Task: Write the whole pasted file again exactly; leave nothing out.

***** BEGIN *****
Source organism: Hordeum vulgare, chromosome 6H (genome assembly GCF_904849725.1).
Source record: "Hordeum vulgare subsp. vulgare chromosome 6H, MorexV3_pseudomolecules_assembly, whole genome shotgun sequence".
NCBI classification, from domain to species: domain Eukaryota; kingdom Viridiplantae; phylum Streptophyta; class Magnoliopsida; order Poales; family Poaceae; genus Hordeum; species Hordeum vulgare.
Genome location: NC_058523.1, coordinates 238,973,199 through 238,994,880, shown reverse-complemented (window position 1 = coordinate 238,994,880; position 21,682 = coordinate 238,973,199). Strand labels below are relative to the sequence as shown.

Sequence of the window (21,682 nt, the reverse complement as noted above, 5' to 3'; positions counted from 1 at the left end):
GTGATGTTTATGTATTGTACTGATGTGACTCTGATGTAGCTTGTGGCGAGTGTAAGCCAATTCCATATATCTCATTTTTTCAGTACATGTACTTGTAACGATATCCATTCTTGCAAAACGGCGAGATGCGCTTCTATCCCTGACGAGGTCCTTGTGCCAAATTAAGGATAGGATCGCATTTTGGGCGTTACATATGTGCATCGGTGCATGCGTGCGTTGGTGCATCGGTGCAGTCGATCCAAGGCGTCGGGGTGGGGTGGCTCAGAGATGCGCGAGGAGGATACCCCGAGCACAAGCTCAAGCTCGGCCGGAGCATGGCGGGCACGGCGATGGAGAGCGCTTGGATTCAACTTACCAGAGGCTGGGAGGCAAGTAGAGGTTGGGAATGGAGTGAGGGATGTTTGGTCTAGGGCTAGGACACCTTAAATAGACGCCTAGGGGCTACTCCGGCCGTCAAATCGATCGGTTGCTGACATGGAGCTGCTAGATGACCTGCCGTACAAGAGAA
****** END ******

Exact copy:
Source organism: Hordeum vulgare, chromosome 6H (genome assembly GCF_904849725.1).
Source record: "Hordeum vulgare subsp. vulgare chromosome 6H, MorexV3_pseudomolecules_assembly, whole genome shotgun sequence".
NCBI classification, from domain to species: domain Eukaryota; kingdom Viridiplantae; phylum Streptophyta; class Magnoliopsida; order Poales; family Poaceae; genus Hordeum; species Hordeum vulgare.
Genome location: NC_058523.1, coordinates 238,973,199 through 238,994,880, shown reverse-complemented (window position 1 = coordinate 238,994,880; position 21,682 = coordinate 238,973,199). Strand labels below are relative to the sequence as shown.

Sequence of the window (21,682 nt, the reverse complement as noted above, 5' to 3'; positions counted from 1 at the left end):
GTGATGTTTATGTATTGTACTGATGTGACTCTGATGTAGCTTGTGGCGAGTGTAAGCCAATTCCATATATCTCATTTTTTCAGTACATGTACTTGTAACGATATCCATTCTTGCAAAACGGCGAGATGCGCTTCTATCCCTGACGAGGTCCTTGTGCCAAATTAAGGATAGGATCGCATTTTGGGCGTTACATATGTGCATCGGTGCATGCGTGCGTTGGTGCATCGGTGCAGTCGATCCAAGGCGTCGGGGTGGGGTGGCTCAGAGATGCGCGAGGAGGATACCCCGAGCACAAGCTCAAGCTCGGCCGGAGCATGGCGGGCACGGCGATGGAGAGCGCTTGGATTCAACTTACCAGAGGCTGGGAGGCAAGTAGAGGTTGGGAATGGAGTGAGGGATGTTTGGTCTAGGGCTAGGACACCTTAAATAGACGCCTAGGGGCTACTCCGGCCGTCAAATCGATCGGTTGCTGACATGGAGCTGCTAGATGACCTGCCGTACAAGAGAA